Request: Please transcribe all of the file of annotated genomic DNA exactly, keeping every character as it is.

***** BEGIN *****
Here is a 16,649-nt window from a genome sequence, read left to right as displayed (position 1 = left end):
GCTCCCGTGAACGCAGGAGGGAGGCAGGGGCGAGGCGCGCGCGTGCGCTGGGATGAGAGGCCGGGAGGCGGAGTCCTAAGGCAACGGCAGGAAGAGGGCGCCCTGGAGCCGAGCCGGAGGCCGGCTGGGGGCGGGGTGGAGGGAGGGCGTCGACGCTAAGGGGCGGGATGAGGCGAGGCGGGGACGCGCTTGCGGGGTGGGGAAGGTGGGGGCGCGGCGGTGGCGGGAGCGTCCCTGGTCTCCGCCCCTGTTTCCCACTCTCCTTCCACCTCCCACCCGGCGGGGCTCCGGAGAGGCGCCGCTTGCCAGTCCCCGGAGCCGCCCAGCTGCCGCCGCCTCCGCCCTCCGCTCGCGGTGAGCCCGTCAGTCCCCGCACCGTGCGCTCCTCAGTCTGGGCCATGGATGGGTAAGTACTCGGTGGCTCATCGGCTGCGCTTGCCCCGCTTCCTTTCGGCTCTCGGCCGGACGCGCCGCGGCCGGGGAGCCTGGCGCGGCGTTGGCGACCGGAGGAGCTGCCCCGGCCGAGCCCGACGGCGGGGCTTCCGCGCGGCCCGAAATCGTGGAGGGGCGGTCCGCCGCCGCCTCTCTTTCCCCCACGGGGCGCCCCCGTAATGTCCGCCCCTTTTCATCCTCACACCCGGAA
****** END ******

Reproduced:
Here is a 16,649-nt window from a genome sequence, read left to right as displayed (position 1 = left end):
GCTCCCGTGAACGCAGGAGGGAGGCAGGGGCGAGGCGCGCGCGTGCGCTGGGATGAGAGGCCGGGAGGCGGAGTCCTAAGGCAACGGCAGGAAGAGGGCGCCCTGGAGCCGAGCCGGAGGCCGGCTGGGGGCGGGGTGGAGGGAGGGCGTCGACGCTAAGGGGCGGGATGAGGCGAGGCGGGGACGCGCTTGCGGGGTGGGGAAGGTGGGGGCGCGGCGGTGGCGGGAGCGTCCCTGGTCTCCGCCCCTGTTTCCCACTCTCCTTCCACCTCCCACCCGGCGGGGCTCCGGAGAGGCGCCGCTTGCCAGTCCCCGGAGCCGCCCAGCTGCCGCCGCCTCCGCCCTCCGCTCGCGGTGAGCCCGTCAGTCCCCGCACCGTGCGCTCCTCAGTCTGGGCCATGGATGGGTAAGTACTCGGTGGCTCATCGGCTGCGCTTGCCCCGCTTCCTTTCGGCTCTCGGCCGGACGCGCCGCGGCCGGGGAGCCTGGCGCGGCGTTGGCGACCGGAGGAGCTGCCCCGGCCGAGCCCGACGGCGGGGCTTCCGCGCGGCCCGAAATCGTGGAGGGGCGGTCCGCCGCCGCCTCTCTTTCCCCCACGGGGCGCCCCCGTAATGTCCGCCCCTTTTCATCCTCACACCCGGAA